When a student does make that act of faith and begins a recurring gift, it may be humble at the start. The goal here is not to focus on the amount of the gift but to cultivate the habit of giving. We should be at the ready with encouragement if they encounter bumps along the way. It only takes a few months for a student to realize that giving feels great! During their senior year, it is finally time to invite them to prayerfully discern joining the Class Gift. The lesson on stewardship continues when we encourage them to give generously in building the Kingdom. One Student at UL Lafayette began a monthly gift early in his college career. When it came time to join the Class Gift, the ask was natural, and he responded generously. “After spending the last four years at Wisdom as both a student and their media intern, I received so much love and support. I saw firsthand how monetary gifts transform into the fruit that we all see Wisdom cultivates. Since graduating in May and beginning my career, it was a no-brainer for my wife and me to start a monthly gift as part of the 2021 Class Gift initiative. We are thrilled to continue to be a part of Wisdom’s mission in this unique way!” - Joseph Kokenge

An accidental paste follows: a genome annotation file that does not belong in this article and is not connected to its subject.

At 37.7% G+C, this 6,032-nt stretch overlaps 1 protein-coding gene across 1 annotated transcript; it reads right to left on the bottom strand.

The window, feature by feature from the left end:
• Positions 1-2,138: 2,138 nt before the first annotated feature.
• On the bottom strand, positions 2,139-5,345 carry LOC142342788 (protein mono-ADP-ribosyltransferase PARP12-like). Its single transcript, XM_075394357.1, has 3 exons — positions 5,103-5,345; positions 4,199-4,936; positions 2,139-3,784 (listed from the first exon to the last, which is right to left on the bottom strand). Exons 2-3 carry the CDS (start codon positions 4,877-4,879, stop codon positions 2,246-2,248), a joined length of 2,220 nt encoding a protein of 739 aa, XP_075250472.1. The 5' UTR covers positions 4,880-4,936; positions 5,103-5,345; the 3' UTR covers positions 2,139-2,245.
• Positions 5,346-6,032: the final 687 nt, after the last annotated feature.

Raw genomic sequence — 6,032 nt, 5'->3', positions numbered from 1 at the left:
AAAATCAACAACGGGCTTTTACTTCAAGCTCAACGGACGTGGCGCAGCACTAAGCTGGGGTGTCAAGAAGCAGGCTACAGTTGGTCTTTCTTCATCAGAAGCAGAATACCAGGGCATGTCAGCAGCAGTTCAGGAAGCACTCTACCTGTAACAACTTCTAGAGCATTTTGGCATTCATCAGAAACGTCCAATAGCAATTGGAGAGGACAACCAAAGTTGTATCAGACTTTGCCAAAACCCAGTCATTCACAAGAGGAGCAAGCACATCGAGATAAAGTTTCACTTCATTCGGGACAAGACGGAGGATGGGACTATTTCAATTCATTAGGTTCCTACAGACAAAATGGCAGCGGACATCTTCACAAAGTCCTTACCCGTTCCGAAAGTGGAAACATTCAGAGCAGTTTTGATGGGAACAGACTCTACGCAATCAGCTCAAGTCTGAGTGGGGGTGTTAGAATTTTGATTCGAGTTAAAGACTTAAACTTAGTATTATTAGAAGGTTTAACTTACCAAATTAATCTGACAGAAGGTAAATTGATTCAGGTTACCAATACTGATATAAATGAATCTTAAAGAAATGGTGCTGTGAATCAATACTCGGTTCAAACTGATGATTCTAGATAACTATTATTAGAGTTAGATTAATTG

It is important to show gratitude to this vital community of student supporters. Host an annual reception in their honor. Send regular ministry updates to let them know how their recurring gift impacts the ministry. Recognize them in the annual report. There are many ways to thank them for their commitment. Finally, pray for them; they are the future of our Church!
“Even a seemingly small act of generosity can grow into something far beyond what we could ever ask or imagine.” Henri Nouwen, A Spirituality of Fundraising
Mary Hernandez is the Executive Director of Advancement at Our Lady of Wisdom Church & Catholic Student Center, Home of the Ragin’ Cajun Catholics at the University of Louisiana at Lafayette.
Joseph and Gillian Kokenge were monthly donors as students and upon graduation joined the 2021 Class Gift (they also got married!).